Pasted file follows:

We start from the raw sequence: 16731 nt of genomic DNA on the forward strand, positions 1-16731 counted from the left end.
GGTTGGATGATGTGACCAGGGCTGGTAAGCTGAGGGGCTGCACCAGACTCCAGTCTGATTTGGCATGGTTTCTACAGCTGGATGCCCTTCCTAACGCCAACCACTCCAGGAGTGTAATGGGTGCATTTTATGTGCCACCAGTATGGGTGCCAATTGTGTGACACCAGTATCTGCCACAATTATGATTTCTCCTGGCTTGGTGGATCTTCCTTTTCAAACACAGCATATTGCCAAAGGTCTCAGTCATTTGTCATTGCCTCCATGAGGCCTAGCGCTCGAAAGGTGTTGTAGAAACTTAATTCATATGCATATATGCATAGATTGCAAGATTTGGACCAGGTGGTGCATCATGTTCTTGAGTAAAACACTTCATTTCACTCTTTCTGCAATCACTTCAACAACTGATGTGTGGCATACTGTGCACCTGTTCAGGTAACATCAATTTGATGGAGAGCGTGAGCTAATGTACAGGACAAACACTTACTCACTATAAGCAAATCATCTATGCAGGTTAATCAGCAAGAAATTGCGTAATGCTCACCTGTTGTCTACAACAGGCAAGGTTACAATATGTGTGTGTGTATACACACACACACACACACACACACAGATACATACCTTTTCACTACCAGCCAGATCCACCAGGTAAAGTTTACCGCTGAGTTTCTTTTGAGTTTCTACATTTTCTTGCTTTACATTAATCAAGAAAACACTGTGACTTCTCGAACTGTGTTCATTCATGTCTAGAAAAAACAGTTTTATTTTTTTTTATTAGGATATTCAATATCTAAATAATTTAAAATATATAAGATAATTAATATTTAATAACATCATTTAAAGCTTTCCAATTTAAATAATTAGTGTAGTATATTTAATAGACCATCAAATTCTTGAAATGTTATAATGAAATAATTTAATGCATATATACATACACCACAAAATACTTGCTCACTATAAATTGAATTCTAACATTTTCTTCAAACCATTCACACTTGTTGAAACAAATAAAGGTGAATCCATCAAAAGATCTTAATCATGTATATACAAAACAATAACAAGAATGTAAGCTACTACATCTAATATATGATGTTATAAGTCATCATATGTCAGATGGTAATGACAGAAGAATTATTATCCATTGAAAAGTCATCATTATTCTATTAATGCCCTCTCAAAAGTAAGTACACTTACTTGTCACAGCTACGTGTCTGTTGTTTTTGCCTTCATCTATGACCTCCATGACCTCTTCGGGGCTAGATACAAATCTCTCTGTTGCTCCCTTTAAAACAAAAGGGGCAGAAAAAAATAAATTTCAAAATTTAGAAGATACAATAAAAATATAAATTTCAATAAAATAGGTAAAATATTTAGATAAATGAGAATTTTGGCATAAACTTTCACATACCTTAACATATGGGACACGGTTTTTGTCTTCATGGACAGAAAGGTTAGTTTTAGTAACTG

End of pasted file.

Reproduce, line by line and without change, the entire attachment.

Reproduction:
We start from the raw sequence: 16731 nt of genomic DNA on the forward strand, positions 1-16731 counted from the left end.
GGTTGGATGATGTGACCAGGGCTGGTAAGCTGAGGGGCTGCACCAGACTCCAGTCTGATTTGGCATGGTTTCTACAGCTGGATGCCCTTCCTAACGCCAACCACTCCAGGAGTGTAATGGGTGCATTTTATGTGCCACCAGTATGGGTGCCAATTGTGTGACACCAGTATCTGCCACAATTATGATTTCTCCTGGCTTGGTGGATCTTCCTTTTCAAACACAGCATATTGCCAAAGGTCTCAGTCATTTGTCATTGCCTCCATGAGGCCTAGCGCTCGAAAGGTGTTGTAGAAACTTAATTCATATGCATATATGCATAGATTGCAAGATTTGGACCAGGTGGTGCATCATGTTCTTGAGTAAAACACTTCATTTCACTCTTTCTGCAATCACTTCAACAACTGATGTGTGGCATACTGTGCACCTGTTCAGGTAACATCAATTTGATGGAGAGCGTGAGCTAATGTACAGGACAAACACTTACTCACTATAAGCAAATCATCTATGCAGGTTAATCAGCAAGAAATTGCGTAATGCTCACCTGTTGTCTACAACAGGCAAGGTTACAATATGTGTGTGTGTATACACACACACACACACACACACACAGATACATACCTTTTCACTACCAGCCAGATCCACCAGGTAAAGTTTACCGCTGAGTTTCTTTTGAGTTTCTACATTTTCTTGCTTTACATTAATCAAGAAAACACTGTGACTTCTCGAACTGTGTTCATTCATGTCTAGAAAAAACAGTTTTATTTTTTTTTATTAGGATATTCAATATCTAAATAATTTAAAATATATAAGATAATTAATATTTAATAACATCATTTAAAGCTTTCCAATTTAAATAATTAGTGTAGTATATTTAATAGACCATCAAATTCTTGAAATGTTATAATGAAATAATTTAATGCATATATACATACACCACAAAATACTTGCTCACTATAAATTGAATTCTAACATTTTCTTCAAACCATTCACACTTGTTGAAACAAATAAAGGTGAATCCATCAAAAGATCTTAATCATGTATATACAAAACAATAACAAGAATGTAAGCTACTACATCTAATATATGATGTTATAAGTCATCATATGTCAGATGGTAATGACAGAAGAATTATTATCCATTGAAAAGTCATCATTATTCTATTAATGCCCTCTCAAAAGTAAGTACACTTACTTGTCACAGCTACGTGTCTGTTGTTTTTGCCTTCATCTATGACCTCCATGACCTCTTCGGGGCTAGATACAAATCTCTCTGTTGCTCCCTTTAAAACAAAAGGGGCAGAAAAAAATAAATTTCAAAATTTAGAAGATACAATAAAAATATAAATTTCAATAAAATAGGTAAAATATTTAGATAAATGAGAATTTTGGCATAAACTTTCACATACCTTAACATATGGGACACGGTTTTTGTCTTCATGGACAGAAAGGTTAGTTTTAGTAACTG